Since Washington, D.C. seems poised to continue the pattern of governing from crisis to crisis, I thought both sides could use some help from the best demographic in the world at getting things done at the last minute.
Here's a handy guide for procrastinating effectively. You're welcome.
Remember the big picture: You. Only. Live. Once.
Washington, D.C. just passed a measure funding the U.S. government through January 15, 2014. Whew! Since impending fiscal doom has been delayed for a few more months, you've got a little bit of a break. Democrats and Republicans aren't going to agree on any major tax or spending issues anytime soon (the last time the tax code was restructured was 1986), which means politicians can focus on attending ribbon cuttings, awarding honorary medals, and naming things after themselves.
More time, more time, more time. Ahhhhhh.
When the next debt crisis is only a few weeks away, it's time to schedule a series of emergency meetings, followed by a series of emergency press conferences, followed by a series of emergency votes (that you know will fail). It's way too late to pass legislation that addresses the national debt in a responsible and comprehensive way, so the best thing you can do is buy some time and hope that the other side bails you out by blinking first. This is called "brinkmanship." Remember, it worked for the U.S. during the Cold War, so you're following historical president here.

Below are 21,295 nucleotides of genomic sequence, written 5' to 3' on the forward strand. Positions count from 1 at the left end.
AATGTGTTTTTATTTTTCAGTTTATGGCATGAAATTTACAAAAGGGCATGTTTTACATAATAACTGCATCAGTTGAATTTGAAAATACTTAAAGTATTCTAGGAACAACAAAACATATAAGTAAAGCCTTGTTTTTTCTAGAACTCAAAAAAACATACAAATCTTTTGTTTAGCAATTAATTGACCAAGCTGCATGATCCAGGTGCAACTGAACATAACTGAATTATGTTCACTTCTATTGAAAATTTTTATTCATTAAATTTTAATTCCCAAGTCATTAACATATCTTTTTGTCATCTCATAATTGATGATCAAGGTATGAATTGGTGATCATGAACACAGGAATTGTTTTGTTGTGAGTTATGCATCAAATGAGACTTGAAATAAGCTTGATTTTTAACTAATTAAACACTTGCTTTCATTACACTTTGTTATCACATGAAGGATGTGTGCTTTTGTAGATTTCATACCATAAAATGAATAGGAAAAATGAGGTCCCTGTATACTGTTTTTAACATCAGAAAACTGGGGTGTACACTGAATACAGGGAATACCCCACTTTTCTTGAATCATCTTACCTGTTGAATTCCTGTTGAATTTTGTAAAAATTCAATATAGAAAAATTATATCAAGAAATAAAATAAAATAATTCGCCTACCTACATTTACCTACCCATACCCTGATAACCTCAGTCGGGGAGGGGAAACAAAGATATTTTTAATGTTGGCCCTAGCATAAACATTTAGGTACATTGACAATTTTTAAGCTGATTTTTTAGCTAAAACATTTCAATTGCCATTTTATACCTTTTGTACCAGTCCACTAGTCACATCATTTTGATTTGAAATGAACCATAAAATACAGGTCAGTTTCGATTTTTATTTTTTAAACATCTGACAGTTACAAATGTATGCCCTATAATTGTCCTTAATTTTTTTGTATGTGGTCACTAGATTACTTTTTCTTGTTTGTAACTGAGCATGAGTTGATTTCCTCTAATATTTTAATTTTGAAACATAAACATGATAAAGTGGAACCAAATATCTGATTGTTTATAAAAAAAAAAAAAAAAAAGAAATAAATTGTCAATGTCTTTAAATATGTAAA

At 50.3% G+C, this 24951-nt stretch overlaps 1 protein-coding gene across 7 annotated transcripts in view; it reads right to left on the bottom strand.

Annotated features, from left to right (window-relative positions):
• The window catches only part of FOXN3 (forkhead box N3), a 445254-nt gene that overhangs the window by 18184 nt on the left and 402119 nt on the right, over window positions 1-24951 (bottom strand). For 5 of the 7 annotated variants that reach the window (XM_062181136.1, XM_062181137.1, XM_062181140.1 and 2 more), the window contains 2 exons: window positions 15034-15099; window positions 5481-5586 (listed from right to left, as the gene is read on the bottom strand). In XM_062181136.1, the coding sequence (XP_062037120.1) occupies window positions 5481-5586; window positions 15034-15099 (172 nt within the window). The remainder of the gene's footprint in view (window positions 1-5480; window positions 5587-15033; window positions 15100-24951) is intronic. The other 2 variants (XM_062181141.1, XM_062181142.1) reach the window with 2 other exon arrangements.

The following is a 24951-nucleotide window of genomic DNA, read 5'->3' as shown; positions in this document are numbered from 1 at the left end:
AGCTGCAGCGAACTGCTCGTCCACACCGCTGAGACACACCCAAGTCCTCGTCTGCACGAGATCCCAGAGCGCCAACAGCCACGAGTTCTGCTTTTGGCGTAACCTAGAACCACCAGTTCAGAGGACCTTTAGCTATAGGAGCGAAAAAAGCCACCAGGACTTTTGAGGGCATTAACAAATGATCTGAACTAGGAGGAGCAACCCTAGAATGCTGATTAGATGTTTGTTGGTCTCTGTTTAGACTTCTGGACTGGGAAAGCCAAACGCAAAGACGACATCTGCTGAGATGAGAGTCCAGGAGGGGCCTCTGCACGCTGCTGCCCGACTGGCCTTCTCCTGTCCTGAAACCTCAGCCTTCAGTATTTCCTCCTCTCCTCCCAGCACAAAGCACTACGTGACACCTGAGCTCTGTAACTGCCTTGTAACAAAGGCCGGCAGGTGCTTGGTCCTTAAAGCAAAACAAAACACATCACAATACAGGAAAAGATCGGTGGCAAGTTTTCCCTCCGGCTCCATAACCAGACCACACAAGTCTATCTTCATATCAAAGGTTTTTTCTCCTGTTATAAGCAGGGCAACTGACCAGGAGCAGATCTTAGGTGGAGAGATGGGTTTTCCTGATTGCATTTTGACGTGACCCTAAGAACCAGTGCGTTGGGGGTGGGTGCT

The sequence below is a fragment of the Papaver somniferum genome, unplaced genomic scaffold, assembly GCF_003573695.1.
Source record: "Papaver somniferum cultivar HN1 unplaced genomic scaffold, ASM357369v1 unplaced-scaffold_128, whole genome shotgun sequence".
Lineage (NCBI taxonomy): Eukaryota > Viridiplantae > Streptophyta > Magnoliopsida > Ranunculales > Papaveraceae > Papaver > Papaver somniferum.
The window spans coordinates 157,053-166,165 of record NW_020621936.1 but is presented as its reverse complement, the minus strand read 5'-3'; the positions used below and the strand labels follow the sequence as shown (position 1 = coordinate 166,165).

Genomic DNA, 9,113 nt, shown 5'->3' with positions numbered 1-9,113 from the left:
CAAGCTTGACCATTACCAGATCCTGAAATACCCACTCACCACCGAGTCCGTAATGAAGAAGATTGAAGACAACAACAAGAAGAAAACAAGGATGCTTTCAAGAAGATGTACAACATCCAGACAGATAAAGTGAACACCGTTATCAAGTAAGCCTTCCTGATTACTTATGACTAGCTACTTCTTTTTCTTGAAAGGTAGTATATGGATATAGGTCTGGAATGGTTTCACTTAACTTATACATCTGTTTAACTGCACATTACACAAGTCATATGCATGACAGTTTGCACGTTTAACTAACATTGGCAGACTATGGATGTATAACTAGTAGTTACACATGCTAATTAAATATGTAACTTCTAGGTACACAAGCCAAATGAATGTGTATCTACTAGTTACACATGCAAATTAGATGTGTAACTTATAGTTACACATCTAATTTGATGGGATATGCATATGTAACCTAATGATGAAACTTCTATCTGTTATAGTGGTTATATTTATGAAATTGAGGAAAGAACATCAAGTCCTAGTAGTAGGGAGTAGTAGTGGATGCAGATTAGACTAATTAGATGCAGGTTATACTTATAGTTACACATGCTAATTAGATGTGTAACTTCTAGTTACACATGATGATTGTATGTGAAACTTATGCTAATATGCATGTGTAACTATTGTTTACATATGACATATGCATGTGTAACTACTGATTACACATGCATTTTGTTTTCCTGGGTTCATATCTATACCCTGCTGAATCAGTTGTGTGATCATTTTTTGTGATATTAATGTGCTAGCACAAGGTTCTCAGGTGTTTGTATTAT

While you wait, pretend that you're working really hard behind the scenes to get something done. It doesn't matter if your meetings at the White House are just excuses to drink single malt scotch from the Revolutionary War. Pretending that you're doing something will make you less likely to look like the lazy, ineffectual ass you are.
You didn't get an extension. You're going to miss your deadline. Oops.
Have your office draft a press release for you. When doing this avoid saying anything specific. You're going for vague, here. Blame the current situation on "House Republicans," "Senate Democrats," or even better "Washington, D.C." (this way it's not only your fault, but the fault of 600,000 local residents as well).
At this point if you don't pass legislation, something really bad is going to happen.
You know that whatever Congress passes will only prolong the larger problem, but that's okay. Remember, the S&P, Finch, and Moody's can only downgrade the United States' credit rating so far. At the end of the day, America has survived the Articles of Confederation, the Civil War, The Great Depression, and Civil Rights. You can't possibly sink the ship all by yourself, right?
We'd all like to be the next Abraham Lincoln, but that's probably not going to happen. So don't worry about it.